He was blue.
When I had put him to bed, he was pink. If he didn’t have his cherry red lips you wouldn’t have even known he had passed away. And now, in the three hours since I fell asleep, he had turned blue.
All of a sudden, Otis didn’t look like he was just sleeping anymore. He looked like he really was. He looked how I feared he would look before he was born; he looked how I expected him to look when he was placed on my bare chest for the first time.
He looked dead.
But strangely, there in that moment, it didn’t bother me. I wasn’t scared anymore. I wasn’t scared because he was still my little boy. Instead of crying – instead of being fearful to look at him – I got out of bed, I scooped him in to my arms, I cradled him to my chest and I told him that I love him.
I saw his beauty through the changes; through his discolouration; through the bruises and blisters that were forming on his eyes and cheeks.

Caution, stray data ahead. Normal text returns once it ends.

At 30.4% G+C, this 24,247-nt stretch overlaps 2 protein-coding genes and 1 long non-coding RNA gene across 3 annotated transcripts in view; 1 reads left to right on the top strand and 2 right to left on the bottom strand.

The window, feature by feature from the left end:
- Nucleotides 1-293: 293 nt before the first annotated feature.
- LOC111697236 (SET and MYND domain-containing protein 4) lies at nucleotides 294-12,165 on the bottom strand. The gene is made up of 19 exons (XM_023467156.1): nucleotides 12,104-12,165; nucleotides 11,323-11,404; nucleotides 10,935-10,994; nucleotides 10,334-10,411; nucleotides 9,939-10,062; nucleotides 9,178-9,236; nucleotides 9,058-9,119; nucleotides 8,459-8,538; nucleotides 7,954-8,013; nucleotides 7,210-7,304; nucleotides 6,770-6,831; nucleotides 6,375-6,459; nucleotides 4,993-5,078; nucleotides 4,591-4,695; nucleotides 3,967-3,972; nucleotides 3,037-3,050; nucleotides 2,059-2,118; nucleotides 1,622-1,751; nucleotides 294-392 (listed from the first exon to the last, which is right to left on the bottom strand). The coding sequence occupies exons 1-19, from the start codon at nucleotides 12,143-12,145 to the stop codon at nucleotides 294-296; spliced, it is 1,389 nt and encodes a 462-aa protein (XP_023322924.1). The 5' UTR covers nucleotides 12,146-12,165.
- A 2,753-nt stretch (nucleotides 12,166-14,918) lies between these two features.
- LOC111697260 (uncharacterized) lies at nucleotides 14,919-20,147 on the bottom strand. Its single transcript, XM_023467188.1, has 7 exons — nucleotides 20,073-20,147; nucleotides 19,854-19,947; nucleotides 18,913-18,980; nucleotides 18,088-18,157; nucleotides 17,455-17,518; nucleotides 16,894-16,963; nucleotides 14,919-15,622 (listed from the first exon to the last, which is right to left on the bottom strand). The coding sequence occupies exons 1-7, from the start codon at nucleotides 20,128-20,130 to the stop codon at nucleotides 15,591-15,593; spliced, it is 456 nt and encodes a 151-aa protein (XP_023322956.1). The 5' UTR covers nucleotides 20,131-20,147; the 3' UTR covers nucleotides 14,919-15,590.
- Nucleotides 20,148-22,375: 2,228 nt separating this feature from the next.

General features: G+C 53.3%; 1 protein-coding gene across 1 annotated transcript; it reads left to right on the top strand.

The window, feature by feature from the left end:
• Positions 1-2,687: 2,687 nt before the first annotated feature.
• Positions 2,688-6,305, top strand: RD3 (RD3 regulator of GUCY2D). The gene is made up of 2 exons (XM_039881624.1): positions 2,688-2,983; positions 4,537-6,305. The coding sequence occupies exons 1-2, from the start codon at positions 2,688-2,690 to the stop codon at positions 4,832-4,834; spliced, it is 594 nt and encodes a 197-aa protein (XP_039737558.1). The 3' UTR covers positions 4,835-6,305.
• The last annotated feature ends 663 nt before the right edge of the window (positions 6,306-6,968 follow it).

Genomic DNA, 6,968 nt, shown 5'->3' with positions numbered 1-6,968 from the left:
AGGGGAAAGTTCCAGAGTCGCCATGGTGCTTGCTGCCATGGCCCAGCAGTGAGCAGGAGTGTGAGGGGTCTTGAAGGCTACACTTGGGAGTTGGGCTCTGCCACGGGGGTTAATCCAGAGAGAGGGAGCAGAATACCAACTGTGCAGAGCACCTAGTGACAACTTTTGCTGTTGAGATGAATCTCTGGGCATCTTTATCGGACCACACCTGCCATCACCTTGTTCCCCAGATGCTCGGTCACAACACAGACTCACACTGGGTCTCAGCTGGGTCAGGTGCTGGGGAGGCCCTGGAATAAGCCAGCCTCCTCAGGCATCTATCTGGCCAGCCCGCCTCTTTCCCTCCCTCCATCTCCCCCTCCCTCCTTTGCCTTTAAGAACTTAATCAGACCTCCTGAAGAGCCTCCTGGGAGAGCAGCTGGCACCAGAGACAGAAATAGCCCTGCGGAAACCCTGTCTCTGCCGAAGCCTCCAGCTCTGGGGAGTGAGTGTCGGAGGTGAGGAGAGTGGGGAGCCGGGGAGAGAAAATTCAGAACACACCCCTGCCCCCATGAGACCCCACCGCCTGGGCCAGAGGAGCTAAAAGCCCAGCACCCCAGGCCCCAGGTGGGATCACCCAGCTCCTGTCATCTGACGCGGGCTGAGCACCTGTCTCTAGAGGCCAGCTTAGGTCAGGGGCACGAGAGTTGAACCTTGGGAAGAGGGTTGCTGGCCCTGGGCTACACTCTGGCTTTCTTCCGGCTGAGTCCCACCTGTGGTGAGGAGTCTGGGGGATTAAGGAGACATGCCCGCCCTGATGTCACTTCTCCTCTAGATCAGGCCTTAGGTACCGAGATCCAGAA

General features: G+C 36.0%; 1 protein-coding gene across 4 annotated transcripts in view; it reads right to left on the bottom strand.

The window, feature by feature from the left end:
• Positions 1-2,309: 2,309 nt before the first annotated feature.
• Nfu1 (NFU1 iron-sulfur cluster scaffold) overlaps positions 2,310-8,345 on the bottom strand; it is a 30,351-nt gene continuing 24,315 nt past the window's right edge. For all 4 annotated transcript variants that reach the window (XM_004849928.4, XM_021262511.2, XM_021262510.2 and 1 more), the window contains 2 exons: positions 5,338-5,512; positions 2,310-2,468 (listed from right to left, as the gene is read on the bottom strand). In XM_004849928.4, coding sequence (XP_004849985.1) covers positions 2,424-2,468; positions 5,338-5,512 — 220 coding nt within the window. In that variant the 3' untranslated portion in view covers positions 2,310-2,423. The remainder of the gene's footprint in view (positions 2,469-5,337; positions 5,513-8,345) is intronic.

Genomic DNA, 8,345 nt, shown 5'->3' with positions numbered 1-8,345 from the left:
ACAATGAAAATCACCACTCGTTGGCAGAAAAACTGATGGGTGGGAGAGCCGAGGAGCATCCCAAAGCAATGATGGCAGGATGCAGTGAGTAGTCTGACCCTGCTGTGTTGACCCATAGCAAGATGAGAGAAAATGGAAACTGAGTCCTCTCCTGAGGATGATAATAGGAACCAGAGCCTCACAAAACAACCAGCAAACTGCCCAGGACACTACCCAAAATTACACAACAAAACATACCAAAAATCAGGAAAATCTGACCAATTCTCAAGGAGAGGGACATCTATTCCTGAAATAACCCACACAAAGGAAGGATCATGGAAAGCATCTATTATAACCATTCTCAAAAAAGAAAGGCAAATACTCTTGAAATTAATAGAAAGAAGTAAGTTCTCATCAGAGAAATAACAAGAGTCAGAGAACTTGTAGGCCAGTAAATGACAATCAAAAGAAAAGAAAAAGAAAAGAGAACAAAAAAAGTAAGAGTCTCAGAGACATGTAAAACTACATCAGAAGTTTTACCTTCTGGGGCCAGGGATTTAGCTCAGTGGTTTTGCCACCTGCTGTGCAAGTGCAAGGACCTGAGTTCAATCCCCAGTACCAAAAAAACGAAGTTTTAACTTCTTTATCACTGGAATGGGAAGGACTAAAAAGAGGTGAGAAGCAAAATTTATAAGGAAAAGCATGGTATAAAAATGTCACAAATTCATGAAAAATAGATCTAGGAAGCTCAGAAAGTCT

I led back in bed, Otis cuddled up next to me, and I leant in to give him a kiss on his forehead. It was then that it really hit me that my little boy was gone. It was then that I realised I was cradling the body of my dead baby, because a pungent smell had started seeping from his pores. When I put my lips to his face to kiss him, my nose fell just above his head and I could smell the truth;. I could smell the reality of the situation; I could smell his rotting organs.
His appearance didn’t matter to me, at all. I wish he wasn’t like that, but he was, so I accepted it. I just wanted to cuddle and kiss him regardless. I was expecting him to be born like that so it was something I could deal with. But that smell that was coming from this perfect, beautiful little boy – MY little boy – it was hard to accept. That smell meant, not only was he dead, but he was starting to decompose.
I forced myself to accept it because I had to. I knew I had just days to make a lifetime of memories with my son so I had to accept it.
I didn’t do it easily. I broke. I took my arm from underneath him and I led him on the bed in front of me. I gently removed the blanket he had wrapped around him, so to hopefully slow down his deterioration, I placed my head on to his still chest, and I wept.